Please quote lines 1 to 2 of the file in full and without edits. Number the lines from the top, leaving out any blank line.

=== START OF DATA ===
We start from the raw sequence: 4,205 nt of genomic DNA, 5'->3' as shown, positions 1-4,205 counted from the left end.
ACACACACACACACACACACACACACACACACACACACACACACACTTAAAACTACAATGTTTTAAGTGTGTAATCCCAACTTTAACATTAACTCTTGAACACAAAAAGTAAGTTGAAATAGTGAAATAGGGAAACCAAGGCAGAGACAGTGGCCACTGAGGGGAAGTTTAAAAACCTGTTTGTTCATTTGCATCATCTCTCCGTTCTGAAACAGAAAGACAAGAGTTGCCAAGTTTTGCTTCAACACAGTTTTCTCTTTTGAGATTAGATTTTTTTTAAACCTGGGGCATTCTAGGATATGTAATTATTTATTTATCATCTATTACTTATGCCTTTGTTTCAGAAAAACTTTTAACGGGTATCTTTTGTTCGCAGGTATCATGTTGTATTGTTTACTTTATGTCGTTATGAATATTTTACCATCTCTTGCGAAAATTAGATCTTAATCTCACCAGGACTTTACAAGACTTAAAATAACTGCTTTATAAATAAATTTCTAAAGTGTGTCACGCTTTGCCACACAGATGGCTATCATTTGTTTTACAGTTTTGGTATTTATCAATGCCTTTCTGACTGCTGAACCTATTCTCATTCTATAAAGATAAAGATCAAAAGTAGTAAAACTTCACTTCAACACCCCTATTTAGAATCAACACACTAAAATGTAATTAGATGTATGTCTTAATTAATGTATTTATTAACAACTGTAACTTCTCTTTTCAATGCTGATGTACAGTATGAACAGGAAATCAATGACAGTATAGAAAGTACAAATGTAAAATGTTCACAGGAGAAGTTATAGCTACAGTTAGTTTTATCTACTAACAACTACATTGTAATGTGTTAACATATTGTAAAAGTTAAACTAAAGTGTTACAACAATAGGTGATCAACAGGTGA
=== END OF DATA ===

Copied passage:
We start from the raw sequence: 4,205 nt of genomic DNA, 5'->3' as shown, positions 1-4,205 counted from the left end.
ACACACACACACACACACACACACACACACACACACACACACACACTTAAAACTACAATGTTTTAAGTGTGTAATCCCAACTTTAACATTAACTCTTGAACACAAAAAGTAAGTTGAAATAGTGAAATAGGGAAACCAAGGCAGAGACAGTGGCCACTGAGGGGAAGTTTAAAAACCTGTTTGTTCATTTGCATCATCTCTCCGTTCTGAAACAGAAAGACAAGAGTTGCCAAGTTTTGCTTCAACACAGTTTTCTCTTTTGAGATTAGATTTTTTTTAAACCTGGGGCATTCTAGGATATGTAATTATTTATTTATCATCTATTACTTATGCCTTTGTTTCAGAAAAACTTTTAACGGGTATCTTTTGTTCGCAGGTATCATGTTGTATTGTTTACTTTATGTCGTTATGAATATTTTACCATCTCTTGCGAAAATTAGATCTTAATCTCACCAGGACTTTACAAGACTTAAAATAACTGCTTTATAAATAAATTTCTAAAGTGTGTCACGCTTTGCCACACAGATGGCTATCATTTGTTTTACAGTTTTGGTATTTATCAATGCCTTTCTGACTGCTGAACCTATTCTCATTCTATAAAGATAAAGATCAAAAGTAGTAAAACTTCACTTCAACACCCCTATTTAGAATCAACACACTAAAATGTAATTAGATGTATGTCTTAATTAATGTATTTATTAACAACTGTAACTTCTCTTTTCAATGCTGATGTACAGTATGAACAGGAAATCAATGACAGTATAGAAAGTACAAATGTAAAATGTTCACAGGAGAAGTTATAGCTACAGTTAGTTTTATCTACTAACAACTACATTGTAATGTGTTAACATATTGTAAAAGTTAAACTAAAGTGTTACAACAATAGGTGATCAACAGGTGA